Breast cancer screening and treatment is still a work in progress. Debate continues over the optimal frequency of screening, which patient populations to target and how different supplemental screening modalities fit in. Whatever take you have on these issues, the top stories in women’s imaging over the last month should offer plenty to mull over.
A study published online April 21 in JAMA Internal Medicine aimed to measure the effect of false-positive mammograms, and found the anxiety they provoke is largely short-lived. Researchers from the Dartmouth Institute for Health Policy and Clinical Practice in Lebanon, N.H. surveyed more than 1,000 women after they underwent screening to track their personal anxiety as well as the impact of a false-positive on health utility and attitudes toward future screening.
Results showed that women with a false-positive mammogram had significantly higher anxiety initially, but health utility scores were similar and there was no significant differences between women with and without a false-positive after one year. Importantly, those who experienced a false-positive were more likely to have future screening intentions, as were younger women and those in poorer health.
The authors noted that their results should help those who counsel women on the decision to undergo mammographic screening, and while anxiety from a false-positive has a relatively small, transient effect, further research should focus on how to further reduce this anxiety.
Earlier in the month, the notion that mammography screening programs should continue at all was challenged in an editorial published in the New England Journal of Medicine. Co-authors Nikola Biller-Andorno, MD, PhD, a medical ethicist of the University of Zurich, and Peter Jüni, MD, a clinical epidemiologist of the University of Bern, were members of an expert panel that assessed mammography under the Swiss Board in 2013. Restating recommendations from the board, Biller-Andorno and Jüni called for screening programs to be halted and for more balanced information about the benefits and harms of screening to be disseminated to women.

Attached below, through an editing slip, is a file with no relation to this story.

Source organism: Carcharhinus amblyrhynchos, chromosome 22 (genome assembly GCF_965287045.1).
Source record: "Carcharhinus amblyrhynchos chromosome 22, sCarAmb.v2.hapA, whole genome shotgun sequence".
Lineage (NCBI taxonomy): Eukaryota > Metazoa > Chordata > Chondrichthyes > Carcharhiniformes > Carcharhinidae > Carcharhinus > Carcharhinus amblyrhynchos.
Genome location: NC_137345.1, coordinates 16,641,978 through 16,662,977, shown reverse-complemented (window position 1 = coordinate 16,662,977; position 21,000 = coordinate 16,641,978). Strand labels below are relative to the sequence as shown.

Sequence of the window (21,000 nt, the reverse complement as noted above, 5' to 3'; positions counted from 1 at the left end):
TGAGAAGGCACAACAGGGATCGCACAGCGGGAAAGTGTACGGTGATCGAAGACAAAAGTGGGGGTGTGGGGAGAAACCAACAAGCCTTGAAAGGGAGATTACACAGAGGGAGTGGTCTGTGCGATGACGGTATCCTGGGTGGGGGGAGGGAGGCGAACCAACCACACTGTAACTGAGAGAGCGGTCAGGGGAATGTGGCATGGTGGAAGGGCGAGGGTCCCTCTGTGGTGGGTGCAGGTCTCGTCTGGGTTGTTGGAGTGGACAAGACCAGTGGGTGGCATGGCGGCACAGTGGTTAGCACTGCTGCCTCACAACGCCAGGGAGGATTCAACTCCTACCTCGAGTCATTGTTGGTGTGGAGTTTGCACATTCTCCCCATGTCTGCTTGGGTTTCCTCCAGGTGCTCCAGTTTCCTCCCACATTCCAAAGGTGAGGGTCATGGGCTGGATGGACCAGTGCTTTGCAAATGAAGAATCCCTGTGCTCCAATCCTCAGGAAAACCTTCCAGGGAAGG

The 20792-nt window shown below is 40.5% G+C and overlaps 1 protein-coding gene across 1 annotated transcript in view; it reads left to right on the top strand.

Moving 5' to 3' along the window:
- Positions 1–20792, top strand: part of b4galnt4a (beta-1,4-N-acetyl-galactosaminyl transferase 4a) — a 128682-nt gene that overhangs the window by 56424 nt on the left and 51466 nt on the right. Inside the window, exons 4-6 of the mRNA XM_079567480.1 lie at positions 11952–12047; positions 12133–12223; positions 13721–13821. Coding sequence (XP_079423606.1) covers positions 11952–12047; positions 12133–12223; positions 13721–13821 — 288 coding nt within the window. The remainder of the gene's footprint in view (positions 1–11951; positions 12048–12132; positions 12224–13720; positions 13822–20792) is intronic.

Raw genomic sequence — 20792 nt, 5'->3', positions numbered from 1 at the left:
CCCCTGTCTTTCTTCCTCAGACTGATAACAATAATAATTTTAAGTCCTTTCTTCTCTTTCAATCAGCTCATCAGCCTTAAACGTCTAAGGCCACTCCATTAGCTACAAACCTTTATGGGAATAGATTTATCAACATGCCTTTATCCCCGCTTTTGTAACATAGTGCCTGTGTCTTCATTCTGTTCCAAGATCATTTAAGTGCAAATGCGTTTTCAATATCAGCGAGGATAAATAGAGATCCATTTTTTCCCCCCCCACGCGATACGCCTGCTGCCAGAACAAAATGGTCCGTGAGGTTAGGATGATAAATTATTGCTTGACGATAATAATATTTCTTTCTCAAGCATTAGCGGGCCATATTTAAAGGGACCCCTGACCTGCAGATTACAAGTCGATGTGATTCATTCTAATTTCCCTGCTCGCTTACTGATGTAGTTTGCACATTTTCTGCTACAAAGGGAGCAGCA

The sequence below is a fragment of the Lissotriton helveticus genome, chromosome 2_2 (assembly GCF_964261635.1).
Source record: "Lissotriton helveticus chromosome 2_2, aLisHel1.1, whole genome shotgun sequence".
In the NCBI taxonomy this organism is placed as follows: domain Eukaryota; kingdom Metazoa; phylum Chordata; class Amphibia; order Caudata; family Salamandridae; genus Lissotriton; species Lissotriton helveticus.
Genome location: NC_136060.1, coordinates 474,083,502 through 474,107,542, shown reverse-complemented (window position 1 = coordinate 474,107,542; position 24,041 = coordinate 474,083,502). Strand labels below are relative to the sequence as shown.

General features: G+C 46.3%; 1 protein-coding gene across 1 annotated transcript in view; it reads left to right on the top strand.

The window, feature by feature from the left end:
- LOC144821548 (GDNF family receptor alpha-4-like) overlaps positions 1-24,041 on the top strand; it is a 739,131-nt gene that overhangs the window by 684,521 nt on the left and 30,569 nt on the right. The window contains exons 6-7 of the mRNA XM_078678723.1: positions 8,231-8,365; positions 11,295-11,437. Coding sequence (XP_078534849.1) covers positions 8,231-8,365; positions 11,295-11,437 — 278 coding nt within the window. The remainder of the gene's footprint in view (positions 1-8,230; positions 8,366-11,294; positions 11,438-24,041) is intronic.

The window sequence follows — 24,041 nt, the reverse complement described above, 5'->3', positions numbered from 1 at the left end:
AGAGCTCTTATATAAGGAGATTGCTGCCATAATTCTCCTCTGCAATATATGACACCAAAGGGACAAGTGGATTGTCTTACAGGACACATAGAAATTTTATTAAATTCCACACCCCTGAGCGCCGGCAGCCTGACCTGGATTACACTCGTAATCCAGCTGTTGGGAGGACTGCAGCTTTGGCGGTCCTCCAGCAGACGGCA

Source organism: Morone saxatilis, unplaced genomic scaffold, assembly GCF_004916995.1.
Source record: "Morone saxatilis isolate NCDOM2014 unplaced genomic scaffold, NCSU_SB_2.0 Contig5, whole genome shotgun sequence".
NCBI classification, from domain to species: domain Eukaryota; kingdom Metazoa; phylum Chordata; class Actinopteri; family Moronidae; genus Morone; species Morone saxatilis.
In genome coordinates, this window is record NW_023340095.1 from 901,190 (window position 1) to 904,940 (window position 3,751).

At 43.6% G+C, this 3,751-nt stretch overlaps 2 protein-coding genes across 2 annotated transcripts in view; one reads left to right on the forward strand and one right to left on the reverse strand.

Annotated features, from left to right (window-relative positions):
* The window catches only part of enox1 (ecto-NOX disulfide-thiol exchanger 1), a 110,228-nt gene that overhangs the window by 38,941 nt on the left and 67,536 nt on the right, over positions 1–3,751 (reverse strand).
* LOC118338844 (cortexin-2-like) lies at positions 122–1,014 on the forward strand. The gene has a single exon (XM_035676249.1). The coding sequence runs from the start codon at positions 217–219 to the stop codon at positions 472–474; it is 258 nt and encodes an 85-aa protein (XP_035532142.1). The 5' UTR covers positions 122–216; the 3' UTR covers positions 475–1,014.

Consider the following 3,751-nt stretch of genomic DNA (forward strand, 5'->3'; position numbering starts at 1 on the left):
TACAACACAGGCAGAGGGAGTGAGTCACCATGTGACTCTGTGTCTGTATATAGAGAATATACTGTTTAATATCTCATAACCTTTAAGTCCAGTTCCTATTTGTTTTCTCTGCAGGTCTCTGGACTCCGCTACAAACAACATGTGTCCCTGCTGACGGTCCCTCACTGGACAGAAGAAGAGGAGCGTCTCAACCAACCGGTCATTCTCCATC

“It is easy to promote mammography screening if the majority of women believe that it prevents or reduces the risk of getting breast cancer and saves many lives through early detection of aggressive tumors,” they wrote. “We would be in favor of mammography screening if these beliefs were valid. Unfortunately, they are not, and we believe that women need to be told so.”
This controversial opinion is based on three major issues. First, the original trials supporting mammography are archaic and outdated. There is also a question, based on more recent studies including the follow up to the Canadian Breast Cancer Screening Study, of whether the benefits come at too high of a cost considering the risk of overdiagnosis. Lastly, Biller-Andorno and Jüni wrote that there is a disconnect between women’s perceptions of the benefits of mammography compared with reality.
Leaving the editorial pages, the final top story comes from the office of Arizona Governor Jan Brewer, who recently signed her state’s breast density notification bill. This makes Arizona the 15th state to mandate that patients be informed if a mammogram indicates they have dense breast tissue.
Dense breast tissue can make it more difficult to detect cancers using mammography, and women with dense breasts should consult a physician about the possibility of additional screening. The spread of breast density notification bills could impact the utilization of imaging tools such as digital breast tomosynthesis. For more about this exciting technology, check out “Delving into Digital Breast Tomosynthesis” in the current issue of Health Imaging.
Editor – Health Imaging